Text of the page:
Employees or personnel will be more motivated if they know what they are expected to achieve. Clearly stating goals or having a company vision provides guidance for everyone. Short-term goals, in particular, are effective in encouraging employees to properly manage their speed in doing tasks to meet targets. Additionally, it is important to provide feedback or show that employees are being supervised. Accomplishments should be acknowledged, while errors or failures in meeting targets should be promptly addressed. Good management practices can enhance and help maintain employee productivity.
This also helps to cut down on stressful and needless office politics. Keeping goals in view means people are staffed appropriately, and end up with credit for their hard work. After all the hard work your team has put into recruiting and hiring the best people, you can't afford to watch them walk out the door. Employee turnover isn't just costly -- it's also bad for employee engagement, morale, and productivity. Keeping your organization aligned with goals means more informed and motivated workers, which equals greater employee retention and lower employee turnover. As Josh Bersin, principal at Deloitte and founder of Bersin by Deloitte, spells out, the costs of employee turnover are increasingly high, as much as 1.5 to 2 times an employee's salary.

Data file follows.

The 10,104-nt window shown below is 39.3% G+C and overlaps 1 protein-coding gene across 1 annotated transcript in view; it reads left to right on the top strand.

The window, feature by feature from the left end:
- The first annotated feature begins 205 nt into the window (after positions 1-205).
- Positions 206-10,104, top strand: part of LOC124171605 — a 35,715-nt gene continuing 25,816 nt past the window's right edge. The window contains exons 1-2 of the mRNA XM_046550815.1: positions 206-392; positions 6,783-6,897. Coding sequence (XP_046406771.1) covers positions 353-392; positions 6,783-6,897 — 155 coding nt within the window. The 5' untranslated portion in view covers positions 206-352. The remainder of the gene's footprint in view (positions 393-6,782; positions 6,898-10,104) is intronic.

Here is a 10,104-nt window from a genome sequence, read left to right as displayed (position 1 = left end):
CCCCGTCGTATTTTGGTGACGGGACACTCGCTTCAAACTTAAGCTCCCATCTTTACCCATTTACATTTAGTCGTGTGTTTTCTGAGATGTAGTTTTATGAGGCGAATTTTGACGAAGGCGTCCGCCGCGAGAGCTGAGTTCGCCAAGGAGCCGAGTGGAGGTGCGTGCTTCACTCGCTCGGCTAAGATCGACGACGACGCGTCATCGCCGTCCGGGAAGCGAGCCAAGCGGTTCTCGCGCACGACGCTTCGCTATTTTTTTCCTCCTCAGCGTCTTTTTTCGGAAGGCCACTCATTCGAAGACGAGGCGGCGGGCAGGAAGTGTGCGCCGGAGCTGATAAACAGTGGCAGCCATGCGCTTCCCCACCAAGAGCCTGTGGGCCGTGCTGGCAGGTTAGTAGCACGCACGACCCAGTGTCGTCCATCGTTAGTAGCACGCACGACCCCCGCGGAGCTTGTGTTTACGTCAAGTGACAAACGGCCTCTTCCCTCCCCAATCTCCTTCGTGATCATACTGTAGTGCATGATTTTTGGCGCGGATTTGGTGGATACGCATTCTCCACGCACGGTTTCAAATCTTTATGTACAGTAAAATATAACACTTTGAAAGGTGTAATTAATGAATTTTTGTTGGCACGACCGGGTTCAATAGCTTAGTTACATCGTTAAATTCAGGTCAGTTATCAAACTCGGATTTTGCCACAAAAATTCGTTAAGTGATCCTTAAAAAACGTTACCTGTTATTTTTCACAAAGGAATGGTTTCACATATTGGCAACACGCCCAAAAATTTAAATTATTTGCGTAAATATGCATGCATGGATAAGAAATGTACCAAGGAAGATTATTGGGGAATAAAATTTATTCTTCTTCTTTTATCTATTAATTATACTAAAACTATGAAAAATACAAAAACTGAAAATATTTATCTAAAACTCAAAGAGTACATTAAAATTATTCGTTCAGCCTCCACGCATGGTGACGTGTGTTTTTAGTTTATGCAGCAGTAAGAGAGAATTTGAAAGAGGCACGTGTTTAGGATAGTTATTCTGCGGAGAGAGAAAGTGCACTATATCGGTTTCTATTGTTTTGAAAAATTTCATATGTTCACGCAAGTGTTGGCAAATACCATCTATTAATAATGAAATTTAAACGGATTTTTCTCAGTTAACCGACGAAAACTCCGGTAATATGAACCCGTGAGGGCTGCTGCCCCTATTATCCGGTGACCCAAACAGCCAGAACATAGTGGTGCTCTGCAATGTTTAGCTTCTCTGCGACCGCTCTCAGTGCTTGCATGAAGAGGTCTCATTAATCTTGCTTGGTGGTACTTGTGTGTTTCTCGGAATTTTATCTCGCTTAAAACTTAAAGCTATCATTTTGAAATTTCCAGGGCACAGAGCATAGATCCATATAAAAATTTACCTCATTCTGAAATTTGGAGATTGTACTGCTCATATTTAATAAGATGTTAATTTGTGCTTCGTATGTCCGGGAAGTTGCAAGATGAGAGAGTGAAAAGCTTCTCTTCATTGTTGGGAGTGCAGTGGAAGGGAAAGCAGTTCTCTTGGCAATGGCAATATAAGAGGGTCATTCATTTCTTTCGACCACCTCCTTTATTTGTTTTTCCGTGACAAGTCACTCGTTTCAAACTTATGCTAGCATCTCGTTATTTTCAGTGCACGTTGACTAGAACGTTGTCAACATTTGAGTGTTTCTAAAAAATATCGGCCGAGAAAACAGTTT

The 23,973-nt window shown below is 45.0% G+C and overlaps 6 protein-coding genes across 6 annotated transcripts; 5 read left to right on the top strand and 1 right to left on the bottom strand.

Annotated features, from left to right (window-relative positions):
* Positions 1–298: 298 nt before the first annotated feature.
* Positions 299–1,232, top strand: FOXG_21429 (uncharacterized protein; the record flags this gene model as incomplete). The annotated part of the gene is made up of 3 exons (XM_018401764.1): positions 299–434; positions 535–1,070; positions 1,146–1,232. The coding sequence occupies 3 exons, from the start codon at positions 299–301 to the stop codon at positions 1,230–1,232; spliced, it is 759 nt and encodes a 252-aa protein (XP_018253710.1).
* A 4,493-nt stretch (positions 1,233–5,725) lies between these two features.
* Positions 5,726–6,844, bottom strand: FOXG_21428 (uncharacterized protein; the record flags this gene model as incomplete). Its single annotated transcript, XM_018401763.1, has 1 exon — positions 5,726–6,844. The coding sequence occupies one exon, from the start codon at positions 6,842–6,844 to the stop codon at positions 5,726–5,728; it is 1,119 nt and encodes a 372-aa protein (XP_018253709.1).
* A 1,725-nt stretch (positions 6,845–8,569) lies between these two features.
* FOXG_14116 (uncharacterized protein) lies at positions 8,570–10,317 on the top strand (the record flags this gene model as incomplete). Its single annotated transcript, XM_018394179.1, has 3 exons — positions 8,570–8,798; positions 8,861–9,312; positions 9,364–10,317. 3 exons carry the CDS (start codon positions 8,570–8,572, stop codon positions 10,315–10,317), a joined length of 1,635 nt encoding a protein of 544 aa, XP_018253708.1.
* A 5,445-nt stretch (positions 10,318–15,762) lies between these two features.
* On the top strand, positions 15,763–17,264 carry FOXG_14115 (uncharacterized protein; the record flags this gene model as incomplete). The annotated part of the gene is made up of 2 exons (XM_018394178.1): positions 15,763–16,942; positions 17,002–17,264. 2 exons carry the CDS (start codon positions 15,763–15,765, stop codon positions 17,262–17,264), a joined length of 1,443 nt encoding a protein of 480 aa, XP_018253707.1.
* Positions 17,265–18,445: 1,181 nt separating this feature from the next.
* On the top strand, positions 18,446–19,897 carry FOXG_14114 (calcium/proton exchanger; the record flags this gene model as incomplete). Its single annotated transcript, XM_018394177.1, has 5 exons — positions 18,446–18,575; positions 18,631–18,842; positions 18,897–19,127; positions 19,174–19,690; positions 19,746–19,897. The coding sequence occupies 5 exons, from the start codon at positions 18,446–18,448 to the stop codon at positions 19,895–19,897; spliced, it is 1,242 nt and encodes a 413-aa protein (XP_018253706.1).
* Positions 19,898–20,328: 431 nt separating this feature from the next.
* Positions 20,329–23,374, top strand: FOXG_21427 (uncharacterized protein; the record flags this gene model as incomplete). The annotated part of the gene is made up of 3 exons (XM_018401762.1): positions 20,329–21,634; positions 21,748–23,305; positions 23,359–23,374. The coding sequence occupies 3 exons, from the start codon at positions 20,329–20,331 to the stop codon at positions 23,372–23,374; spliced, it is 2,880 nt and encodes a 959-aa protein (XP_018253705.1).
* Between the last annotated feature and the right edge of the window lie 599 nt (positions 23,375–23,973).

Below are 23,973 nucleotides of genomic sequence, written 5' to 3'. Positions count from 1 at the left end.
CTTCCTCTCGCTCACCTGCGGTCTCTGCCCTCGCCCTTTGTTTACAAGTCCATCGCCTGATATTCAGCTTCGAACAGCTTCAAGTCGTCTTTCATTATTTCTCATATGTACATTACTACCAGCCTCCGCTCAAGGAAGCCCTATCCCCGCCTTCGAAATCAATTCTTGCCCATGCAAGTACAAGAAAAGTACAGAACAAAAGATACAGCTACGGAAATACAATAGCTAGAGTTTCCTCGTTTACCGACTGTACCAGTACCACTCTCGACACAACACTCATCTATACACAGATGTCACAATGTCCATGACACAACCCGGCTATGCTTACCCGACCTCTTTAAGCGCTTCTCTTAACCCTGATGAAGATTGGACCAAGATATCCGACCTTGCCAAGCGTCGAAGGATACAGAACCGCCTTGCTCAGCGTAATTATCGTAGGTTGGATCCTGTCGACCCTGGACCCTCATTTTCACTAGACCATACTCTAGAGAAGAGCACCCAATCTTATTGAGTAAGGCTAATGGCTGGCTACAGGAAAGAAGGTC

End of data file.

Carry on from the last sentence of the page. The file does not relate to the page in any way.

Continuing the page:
Are you ready to increase retention and productivity, decrease turnover and miscommunication and build an organization that has performance management down to an (actual) science? Try our goals module today. It’s part of our total talent management suite designed to help you source, recruit, interview, hire, manage and build your team.